BCCI vice president Rajeev Shukla on Wednesday lauded Sachin Tendulkar for helping defuse some ugly situations in the Indian cricket team’s dressing room.

According to Shukla, the team had risen in revolt against their then coach and former New Zealand captain John Wright during India’s tour of England in 2002.

Tendulkar helped end an ugly situation in the dressing room after Wright had slapped Virender Sehwag for the manner in which he had been dismissed during the ODI match at the Oval.

Shukla revealed that it was Tendulkar who saved Wright from embarrassment as the then captain Sourav Ganguly wanted the New Zealander to apologise to Sehwag for slapping him.

“I saw Sehwag in a bad mood. When I asked him he said that John had slapped him. It became an issue and Ganguly insisted that they will not leave (dressing room) unless Wright apologises to Sehwag.

“Then I found Wright and asked him if he did it. John said that he wanted Sehwag to score a century but ‘Sehwag repeated his mistake of lifting the ball and got out, so I was angry. And he is like a disciple to me so I just pushed him out of anger’,” Shukla recalled.

As the tension built up in the dressing room, Tendulkar requested Shukla to ensure that Wright’s dignity as coach is kept intact.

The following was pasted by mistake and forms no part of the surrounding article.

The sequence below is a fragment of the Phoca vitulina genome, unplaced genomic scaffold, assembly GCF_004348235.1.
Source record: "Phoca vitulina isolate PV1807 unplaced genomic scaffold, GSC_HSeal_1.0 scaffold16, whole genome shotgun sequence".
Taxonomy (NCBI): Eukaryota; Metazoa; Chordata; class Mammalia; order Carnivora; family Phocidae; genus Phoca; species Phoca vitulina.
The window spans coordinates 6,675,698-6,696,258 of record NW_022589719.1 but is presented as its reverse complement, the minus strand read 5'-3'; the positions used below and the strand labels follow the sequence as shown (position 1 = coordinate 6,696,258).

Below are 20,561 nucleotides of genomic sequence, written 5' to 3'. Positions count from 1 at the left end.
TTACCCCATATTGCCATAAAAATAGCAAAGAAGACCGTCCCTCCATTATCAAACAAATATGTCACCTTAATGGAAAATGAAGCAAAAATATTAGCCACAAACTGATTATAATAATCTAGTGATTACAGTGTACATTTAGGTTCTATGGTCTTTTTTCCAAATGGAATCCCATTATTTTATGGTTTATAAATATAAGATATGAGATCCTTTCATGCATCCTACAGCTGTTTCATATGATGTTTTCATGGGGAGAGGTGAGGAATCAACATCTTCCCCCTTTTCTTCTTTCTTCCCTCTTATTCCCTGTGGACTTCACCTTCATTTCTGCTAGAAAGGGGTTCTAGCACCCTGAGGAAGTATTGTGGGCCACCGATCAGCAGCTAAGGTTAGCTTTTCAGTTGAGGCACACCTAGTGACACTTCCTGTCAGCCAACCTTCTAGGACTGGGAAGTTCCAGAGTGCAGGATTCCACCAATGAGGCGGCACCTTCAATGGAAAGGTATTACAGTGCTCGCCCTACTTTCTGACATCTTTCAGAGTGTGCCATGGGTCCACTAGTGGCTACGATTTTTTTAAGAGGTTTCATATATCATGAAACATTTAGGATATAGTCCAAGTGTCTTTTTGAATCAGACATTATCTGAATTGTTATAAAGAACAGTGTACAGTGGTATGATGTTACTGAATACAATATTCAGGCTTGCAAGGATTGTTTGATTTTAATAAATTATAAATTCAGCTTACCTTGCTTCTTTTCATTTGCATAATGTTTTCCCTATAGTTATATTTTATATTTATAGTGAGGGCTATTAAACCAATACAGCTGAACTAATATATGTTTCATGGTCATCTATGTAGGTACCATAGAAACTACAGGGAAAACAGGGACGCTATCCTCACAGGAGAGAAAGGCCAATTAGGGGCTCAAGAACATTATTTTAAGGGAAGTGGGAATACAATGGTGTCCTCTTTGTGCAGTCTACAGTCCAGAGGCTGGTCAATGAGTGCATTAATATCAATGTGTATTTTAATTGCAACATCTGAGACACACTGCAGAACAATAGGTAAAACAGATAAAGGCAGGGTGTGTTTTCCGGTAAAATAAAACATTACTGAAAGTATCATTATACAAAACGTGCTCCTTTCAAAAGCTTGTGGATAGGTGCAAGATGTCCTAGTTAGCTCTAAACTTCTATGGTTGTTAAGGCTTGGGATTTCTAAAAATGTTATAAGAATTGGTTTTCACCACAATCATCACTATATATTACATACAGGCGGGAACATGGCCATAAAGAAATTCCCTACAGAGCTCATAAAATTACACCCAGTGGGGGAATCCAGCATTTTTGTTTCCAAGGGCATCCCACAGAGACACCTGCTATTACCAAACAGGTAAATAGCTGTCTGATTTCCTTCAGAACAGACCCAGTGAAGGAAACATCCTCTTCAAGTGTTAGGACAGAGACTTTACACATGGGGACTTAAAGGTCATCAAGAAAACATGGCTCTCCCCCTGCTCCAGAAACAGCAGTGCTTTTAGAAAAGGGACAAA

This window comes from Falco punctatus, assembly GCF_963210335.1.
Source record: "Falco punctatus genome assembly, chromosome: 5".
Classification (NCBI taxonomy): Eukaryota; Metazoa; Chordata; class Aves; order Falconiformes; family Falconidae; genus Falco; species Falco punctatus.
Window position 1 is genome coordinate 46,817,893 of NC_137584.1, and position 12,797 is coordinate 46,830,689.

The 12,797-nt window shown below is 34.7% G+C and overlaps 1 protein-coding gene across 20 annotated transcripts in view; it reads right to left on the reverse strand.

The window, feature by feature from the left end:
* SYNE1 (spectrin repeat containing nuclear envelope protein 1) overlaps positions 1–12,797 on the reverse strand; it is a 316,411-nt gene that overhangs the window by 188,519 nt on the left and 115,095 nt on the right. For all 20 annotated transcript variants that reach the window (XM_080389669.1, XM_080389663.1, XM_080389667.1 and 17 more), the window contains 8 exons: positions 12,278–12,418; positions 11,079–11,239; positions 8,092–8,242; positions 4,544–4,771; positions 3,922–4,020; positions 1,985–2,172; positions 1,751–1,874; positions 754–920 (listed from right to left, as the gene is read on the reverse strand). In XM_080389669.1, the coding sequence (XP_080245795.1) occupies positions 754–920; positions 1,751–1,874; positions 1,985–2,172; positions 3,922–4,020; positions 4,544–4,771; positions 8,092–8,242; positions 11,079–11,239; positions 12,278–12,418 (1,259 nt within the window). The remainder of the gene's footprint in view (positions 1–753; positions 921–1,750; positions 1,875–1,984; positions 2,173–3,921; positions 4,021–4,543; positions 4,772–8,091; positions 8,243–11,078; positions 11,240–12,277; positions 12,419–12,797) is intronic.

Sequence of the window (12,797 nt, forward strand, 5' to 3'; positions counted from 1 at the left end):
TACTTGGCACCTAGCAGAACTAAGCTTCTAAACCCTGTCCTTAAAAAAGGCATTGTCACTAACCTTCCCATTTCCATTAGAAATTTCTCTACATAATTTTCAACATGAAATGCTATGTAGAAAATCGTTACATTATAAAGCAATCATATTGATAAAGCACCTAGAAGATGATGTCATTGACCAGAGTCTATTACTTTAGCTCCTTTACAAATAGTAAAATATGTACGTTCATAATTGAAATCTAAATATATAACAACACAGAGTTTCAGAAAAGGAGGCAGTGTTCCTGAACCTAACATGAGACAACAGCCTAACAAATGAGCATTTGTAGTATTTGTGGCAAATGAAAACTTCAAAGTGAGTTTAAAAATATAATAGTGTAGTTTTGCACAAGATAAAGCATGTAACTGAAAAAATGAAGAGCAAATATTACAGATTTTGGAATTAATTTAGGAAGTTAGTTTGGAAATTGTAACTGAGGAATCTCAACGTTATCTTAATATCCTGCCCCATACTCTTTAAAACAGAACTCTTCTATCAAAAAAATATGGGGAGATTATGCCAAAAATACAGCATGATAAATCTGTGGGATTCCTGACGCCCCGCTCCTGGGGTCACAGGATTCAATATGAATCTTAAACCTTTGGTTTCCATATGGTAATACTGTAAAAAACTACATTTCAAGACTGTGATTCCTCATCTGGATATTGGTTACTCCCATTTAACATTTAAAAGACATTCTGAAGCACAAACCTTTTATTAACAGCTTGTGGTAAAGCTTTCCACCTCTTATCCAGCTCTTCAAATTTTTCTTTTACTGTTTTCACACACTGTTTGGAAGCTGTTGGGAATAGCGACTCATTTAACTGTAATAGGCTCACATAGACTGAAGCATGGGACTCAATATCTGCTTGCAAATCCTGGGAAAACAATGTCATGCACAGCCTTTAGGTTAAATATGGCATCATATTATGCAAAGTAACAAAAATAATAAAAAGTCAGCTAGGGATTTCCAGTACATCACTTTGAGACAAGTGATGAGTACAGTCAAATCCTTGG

“Sachin came to me and said that ‘you must ensure that John does not apologise, otherwise the coach will lose his respect’ I got back to Sehwag and explained that it was just like a father chides his son, John did it. He understood and let it go,” Shukla said.

Shukla said had it not been for Tendulkar, most of the players would have taken off their shirts and waved after the magnificent victory in the Natwest Trophy against England.

“Sourav wanted that all the players do it. Maybe he wanted to pay back Andrew Flintoff in the same coin. But Sachin came and whispered in my ears that ‘this should not be done. It’s a gentleman’s game and if Sourav wants to do it let him do’,” Shukla said.

A clamour has grown in favour of Tendulkar getting the Bharat Ratna award — India’s highest civilian honour.

Shukla hinted that the government may consider conferring the prestigious award on the iconic cricketer after his retirement.

“This demand is there for last 2-3 years. But it cannot be done when someone is playing, there maybe some controversy. Now that he is retiring, we will try that he gets it. Hopefully, the committee (that decides) and the government will consider,” he said.

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